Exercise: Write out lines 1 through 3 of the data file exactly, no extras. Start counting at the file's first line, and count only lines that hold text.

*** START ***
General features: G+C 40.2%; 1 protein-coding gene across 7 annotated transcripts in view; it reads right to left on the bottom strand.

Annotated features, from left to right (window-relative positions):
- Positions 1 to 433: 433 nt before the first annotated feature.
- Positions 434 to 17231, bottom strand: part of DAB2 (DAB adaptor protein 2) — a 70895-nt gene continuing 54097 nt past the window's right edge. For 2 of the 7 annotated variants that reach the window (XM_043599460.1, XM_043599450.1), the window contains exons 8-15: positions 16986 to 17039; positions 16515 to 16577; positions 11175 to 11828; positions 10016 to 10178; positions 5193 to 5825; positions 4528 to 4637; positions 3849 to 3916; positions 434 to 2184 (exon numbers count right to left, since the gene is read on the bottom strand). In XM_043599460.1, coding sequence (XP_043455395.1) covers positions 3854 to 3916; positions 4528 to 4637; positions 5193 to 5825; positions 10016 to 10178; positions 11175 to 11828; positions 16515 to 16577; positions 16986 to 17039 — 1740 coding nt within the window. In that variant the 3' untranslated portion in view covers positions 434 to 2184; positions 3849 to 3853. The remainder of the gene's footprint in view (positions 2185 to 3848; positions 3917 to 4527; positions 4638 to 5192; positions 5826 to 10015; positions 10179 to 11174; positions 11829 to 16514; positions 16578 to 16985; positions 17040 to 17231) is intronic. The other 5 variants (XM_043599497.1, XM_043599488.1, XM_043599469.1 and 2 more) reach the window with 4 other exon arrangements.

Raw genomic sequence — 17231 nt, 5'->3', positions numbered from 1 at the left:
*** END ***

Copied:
General features: G+C 40.2%; 1 protein-coding gene across 7 annotated transcripts in view; it reads right to left on the bottom strand.

Annotated features, from left to right (window-relative positions):
- Positions 1 to 433: 433 nt before the first annotated feature.